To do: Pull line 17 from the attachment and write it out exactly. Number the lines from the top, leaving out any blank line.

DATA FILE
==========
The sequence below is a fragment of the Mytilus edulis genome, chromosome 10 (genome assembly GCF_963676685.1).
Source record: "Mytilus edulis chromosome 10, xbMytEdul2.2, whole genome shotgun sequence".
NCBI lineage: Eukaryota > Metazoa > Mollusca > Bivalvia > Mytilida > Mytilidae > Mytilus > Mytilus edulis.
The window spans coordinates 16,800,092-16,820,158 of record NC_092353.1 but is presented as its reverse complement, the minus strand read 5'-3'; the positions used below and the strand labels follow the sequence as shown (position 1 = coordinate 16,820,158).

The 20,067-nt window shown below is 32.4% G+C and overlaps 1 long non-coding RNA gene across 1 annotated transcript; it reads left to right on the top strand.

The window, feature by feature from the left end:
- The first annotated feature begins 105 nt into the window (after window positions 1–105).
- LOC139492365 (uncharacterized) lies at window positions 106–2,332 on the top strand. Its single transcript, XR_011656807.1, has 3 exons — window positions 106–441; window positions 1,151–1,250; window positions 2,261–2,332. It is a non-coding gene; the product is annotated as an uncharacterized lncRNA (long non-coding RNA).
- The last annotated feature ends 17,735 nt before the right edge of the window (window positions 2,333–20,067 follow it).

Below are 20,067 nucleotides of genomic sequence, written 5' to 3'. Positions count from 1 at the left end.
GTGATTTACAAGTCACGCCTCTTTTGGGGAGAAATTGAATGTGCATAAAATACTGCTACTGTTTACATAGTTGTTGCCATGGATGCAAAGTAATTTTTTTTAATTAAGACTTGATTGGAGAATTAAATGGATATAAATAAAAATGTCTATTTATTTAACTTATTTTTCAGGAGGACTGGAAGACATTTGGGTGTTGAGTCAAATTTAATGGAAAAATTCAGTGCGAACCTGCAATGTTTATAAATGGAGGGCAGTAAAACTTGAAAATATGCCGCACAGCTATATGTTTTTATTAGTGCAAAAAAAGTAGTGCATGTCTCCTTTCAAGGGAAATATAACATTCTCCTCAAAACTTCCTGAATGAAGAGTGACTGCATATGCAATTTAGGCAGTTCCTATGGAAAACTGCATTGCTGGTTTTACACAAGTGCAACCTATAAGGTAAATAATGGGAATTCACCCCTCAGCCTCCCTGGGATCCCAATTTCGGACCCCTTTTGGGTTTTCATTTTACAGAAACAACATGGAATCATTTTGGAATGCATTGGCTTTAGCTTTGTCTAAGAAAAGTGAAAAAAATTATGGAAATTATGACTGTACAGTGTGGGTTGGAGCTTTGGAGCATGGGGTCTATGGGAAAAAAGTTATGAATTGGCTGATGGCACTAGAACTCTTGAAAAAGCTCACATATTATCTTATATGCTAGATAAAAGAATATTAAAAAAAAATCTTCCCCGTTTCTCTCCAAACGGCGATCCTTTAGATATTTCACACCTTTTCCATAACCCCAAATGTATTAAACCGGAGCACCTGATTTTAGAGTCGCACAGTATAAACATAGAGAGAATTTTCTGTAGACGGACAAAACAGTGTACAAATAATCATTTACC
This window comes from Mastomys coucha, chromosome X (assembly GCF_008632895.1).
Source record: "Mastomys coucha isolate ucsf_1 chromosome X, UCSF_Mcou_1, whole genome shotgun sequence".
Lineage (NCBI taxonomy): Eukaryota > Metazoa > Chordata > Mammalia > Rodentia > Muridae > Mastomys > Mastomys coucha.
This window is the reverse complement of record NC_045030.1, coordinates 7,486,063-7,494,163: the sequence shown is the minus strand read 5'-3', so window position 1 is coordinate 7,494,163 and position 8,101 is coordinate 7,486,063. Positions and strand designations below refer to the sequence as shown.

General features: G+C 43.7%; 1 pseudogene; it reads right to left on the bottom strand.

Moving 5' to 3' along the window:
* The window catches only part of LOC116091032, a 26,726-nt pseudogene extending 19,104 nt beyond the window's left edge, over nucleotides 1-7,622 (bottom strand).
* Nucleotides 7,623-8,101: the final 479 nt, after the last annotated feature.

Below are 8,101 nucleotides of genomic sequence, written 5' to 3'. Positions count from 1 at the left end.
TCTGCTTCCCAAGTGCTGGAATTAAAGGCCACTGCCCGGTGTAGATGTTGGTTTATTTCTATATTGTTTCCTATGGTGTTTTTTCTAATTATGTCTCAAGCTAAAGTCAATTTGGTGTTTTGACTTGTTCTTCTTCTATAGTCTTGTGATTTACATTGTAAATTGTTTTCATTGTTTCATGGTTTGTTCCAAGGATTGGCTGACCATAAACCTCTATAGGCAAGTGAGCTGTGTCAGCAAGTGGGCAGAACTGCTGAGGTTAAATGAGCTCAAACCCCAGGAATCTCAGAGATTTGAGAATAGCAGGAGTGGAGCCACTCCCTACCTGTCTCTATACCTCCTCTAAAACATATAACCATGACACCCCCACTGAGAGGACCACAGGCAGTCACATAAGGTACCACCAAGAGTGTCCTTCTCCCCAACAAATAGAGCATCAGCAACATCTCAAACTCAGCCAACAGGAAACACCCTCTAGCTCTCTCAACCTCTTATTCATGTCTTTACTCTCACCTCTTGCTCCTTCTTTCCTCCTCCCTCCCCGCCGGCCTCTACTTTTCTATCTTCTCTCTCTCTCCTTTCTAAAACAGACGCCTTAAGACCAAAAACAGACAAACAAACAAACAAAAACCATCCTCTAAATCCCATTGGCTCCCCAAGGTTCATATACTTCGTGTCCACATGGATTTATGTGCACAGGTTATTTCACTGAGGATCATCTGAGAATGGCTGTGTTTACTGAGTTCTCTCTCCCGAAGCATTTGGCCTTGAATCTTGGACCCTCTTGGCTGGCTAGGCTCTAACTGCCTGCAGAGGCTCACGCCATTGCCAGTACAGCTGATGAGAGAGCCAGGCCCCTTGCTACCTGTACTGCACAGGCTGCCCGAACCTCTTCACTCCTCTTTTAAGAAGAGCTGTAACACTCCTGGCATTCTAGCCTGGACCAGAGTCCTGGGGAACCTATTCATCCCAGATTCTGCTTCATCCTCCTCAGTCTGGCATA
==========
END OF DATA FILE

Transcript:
Moving 5' to 3' along the window: